Imagining Jesus on His Own Terms, in His Own Time
Editor's Note --Jerome Neyrey, SJ, will present a full-day seminar and a half-day workshop on Igantian Spirituality and contemplative prayer at Seeking Connection - Across Generations, the SDI conference to be held March 14-17, 2019 in Bellevue, Washington. Neyrey offers a fresh approach to those familiar to Ignatian contemplative practice, blending spirituality with social science. Here Neyrey, a retired professor from Notre Dame, explains how the Ignatian approach to spiritual imagination can also be culturally and historically accurate.
Contemplation of the Gospel has long emphasized focus on the humanity of Jesus. This means appreciating that he thought with a human mind, willed with a human will, and loved with a human heart. The day-to-day life he lived from birth to death matters, because, for Christians, he sanctified all human living; he made all human living holy.
But Jesus lived his human life in a time very different from ours, so different that many call it the “scandal of particularity.” He was born into the House of Israel during the early Roman occupation of Judea; he lived a peasant’s life in small agricultural villages; he followed his father’s trade, a “worker-in-wood.” He was subsistent poor, unkempt (by our standards), thin (food insecurity), and old at 30. And yet his disciples still strived to follow his teachings and prayed as he taught them.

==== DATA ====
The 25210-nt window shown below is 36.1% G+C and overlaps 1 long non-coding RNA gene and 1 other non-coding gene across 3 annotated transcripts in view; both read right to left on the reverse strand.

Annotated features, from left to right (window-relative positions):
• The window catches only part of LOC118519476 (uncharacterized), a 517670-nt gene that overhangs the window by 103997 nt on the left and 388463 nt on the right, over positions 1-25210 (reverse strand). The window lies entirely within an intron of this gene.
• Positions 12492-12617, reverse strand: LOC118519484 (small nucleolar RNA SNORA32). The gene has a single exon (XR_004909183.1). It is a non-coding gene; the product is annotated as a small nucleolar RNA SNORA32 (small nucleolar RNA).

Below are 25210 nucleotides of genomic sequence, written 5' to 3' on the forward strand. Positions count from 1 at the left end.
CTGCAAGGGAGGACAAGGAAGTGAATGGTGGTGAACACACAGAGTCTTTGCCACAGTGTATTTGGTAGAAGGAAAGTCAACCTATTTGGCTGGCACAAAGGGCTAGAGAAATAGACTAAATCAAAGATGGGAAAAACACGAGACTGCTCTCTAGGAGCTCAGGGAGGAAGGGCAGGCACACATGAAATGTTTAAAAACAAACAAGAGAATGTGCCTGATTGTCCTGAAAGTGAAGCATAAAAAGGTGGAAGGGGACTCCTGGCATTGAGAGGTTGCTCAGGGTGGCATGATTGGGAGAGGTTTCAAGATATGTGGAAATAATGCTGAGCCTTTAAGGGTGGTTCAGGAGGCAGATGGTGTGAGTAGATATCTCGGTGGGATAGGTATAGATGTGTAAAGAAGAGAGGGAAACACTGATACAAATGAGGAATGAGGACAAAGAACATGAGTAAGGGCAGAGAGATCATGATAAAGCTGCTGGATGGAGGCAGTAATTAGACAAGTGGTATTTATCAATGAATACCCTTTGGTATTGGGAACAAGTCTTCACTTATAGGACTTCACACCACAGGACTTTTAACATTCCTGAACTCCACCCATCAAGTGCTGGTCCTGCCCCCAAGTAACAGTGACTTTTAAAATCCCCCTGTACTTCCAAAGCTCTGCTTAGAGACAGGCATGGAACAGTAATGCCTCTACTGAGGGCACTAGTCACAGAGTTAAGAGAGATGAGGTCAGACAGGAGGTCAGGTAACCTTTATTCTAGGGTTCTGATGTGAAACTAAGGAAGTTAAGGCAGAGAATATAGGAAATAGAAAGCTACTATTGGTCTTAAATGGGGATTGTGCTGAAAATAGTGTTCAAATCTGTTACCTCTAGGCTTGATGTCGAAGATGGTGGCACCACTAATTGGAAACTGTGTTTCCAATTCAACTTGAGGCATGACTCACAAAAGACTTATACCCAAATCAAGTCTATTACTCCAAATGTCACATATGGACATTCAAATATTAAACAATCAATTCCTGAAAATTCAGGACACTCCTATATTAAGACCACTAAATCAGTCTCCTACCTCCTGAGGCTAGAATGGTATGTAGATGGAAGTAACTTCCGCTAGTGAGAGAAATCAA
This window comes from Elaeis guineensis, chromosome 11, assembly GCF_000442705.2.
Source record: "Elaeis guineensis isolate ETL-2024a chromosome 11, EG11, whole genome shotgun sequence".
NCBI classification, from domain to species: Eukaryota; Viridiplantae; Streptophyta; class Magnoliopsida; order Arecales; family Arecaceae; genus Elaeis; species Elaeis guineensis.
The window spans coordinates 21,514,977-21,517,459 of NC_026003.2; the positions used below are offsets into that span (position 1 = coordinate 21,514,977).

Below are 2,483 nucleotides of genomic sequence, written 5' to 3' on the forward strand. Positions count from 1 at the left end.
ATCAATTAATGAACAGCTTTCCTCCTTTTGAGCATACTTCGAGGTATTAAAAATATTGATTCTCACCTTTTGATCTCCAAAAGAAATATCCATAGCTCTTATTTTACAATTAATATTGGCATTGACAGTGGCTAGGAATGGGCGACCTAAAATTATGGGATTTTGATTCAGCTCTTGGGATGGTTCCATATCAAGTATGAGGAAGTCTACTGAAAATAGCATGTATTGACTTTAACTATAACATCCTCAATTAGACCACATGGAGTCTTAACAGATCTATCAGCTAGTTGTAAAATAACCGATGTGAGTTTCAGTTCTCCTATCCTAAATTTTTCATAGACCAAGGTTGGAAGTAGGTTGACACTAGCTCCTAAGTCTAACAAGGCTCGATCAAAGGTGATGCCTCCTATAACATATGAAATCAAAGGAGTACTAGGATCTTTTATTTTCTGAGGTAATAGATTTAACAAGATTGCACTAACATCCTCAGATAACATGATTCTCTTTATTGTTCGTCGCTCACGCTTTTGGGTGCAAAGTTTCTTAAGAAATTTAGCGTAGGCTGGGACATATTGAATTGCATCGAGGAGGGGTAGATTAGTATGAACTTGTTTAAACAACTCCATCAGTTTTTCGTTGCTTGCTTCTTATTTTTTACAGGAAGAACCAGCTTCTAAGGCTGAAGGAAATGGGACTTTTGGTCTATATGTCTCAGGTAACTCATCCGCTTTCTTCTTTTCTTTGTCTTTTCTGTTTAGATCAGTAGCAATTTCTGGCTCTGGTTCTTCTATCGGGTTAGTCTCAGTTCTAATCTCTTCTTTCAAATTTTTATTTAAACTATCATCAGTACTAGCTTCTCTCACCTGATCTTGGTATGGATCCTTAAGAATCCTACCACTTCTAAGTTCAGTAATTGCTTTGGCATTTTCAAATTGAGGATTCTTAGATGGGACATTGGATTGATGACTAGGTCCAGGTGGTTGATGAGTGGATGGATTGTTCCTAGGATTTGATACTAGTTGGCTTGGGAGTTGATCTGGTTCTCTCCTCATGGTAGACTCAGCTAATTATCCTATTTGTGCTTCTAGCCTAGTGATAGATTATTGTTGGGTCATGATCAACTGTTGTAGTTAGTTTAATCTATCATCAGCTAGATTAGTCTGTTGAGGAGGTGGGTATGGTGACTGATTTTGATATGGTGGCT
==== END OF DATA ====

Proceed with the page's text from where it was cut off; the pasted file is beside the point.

Those seeking Jesus in the gospels have long been taught to imagine him and his world. They are urged by St. Ignatius of Loyola to apply their senses to this task: “to see the persons with the sight of the imagination. . .to hear with the hearing what they are talking about. . . to smell and taste with the smell. . . to touch with the touch, e.g., to embrace and kiss” (Spir. Ex. 122-25). My contribution to this contemplative tradition - detailed in my most recent book - is to suggest specific ways to imagine Jesus, but in his own culture.
At the SDI Conference, I will invite you to apply your senses to his world. We moderns often imagine him according to the stained-glass windows in our churches and the illustrations in our Bibles, which reflect Christian imagination of the last several hundred years. But what was life really like for Jesus (eschewing anachronisms and ethnocentricity)?
Our task is imagining his culture. In our world where “inculturation” is a genuine value, we do well to become inculturated into Jesus’ own world, so as to know him intimately on his own terms. We can do this by learning to see gender as he saw it, to value persons and things according to his value system, to appreciate his compassion and healing touch, and to laugh with him as he tells his funny stories. To be sure, we step out of our comfort zones, but the risk is worth it. Contemplating Jesus on his own terms can open our hearts to a deeper experience of not only who he was, but who we truly are.
Jerome Neyrey, SJ is a Jesuit priest and taught as a professor at the University of Notre Dame in South Bend, Indiana. His book Imagining Jesus in His Own Culture: Creating Scenarios of the Gospel for Contemplative Prayer was published in 2018 by Wipf and Stock Publishers. He is known for his pioneering work in applying social science to spiritual practice and scholarship. He has published more than a dozen books and is a member of the Context Group: Project on the Bible in Its Cultural Environment. He earned his Ph.D. in Scripture from Yale and taught at Weston Jesuit School of Theology in Cambridge, Massachusetts. He is now a writer in residence and pastoral minister in St. Louis, Missouri.